Second, the opinion of the prestigious DC Court of Appeals has now confirmed that the legal limit that congressional tax committees must exceed to access the tax returns of a former president (and even a sitting president) is quite high. low.
Now, Trump must live with the possibility that some or all of his tax records will become public, a scenario he seems to have feared since he began running for public office. Tax returns in the hands of a congressional committee are not the same as tax returns in the hands of a prosecutor. Government prosecutors may obtain, but not disclose, the contents of tax returns, unless it is necessary to present relevant portions of the returns as evidence. The House Ways and Means Committee, however, is not so constrained. If it decides that taxpayer information should be transmitted to the full House or Senate, or a referral should be made to the Department of Justice, the committee may make the contents of those communications, including taxpayer information, public.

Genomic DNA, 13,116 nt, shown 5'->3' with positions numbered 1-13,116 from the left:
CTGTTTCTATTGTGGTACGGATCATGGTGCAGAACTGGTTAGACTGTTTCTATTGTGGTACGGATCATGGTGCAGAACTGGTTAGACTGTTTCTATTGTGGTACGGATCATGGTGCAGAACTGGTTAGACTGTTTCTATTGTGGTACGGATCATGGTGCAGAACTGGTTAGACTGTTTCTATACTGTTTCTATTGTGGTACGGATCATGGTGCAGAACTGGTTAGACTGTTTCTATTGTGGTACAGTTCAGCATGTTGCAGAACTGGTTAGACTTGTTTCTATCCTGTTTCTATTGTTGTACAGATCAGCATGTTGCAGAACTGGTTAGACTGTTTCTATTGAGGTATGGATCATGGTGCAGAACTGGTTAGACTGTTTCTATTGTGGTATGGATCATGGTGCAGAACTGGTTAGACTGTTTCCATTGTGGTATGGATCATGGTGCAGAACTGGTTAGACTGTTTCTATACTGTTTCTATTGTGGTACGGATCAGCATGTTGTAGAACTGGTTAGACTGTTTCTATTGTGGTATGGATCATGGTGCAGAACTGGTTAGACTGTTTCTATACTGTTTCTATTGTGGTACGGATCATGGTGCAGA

There is a long and elaborate history of why taxpayer information is considered so private in the United States. During the Civil War, public notices they were posted and published in newspapers, describing which taxpayers owed how much income tax. But after that tax law expired, concerns about taxpayer privacy became a constant theme, mainly for two reasons: first, that politicians would use taxpayer information to go after their political opponents, and second, that taxpayers, concerned about disclosure, would not be truthful in their returns. your tax returns.
As a result, even though the federal government’s ability to collect taxes was explicitly authorized by the Sixteenth Amendment In 1913, the tax power of government has always been tied to the non-disclosure of personal tax information. (In fact, citing privacy regulations, the IRS won’t even allow a taxpayer to view false tax returns filed in that taxpayer’s name, where the thief has claimed the taxpayer’s refund.)
After evidence came to light that President Richard Nixon had used taxpayer information to attack political opponents, legislation was enacted in 1976 that severely restricted the ability of a president to disclose taxpayer information. But the restrictions on congressional committees are less stringent, leaving much to the discretion of the committees.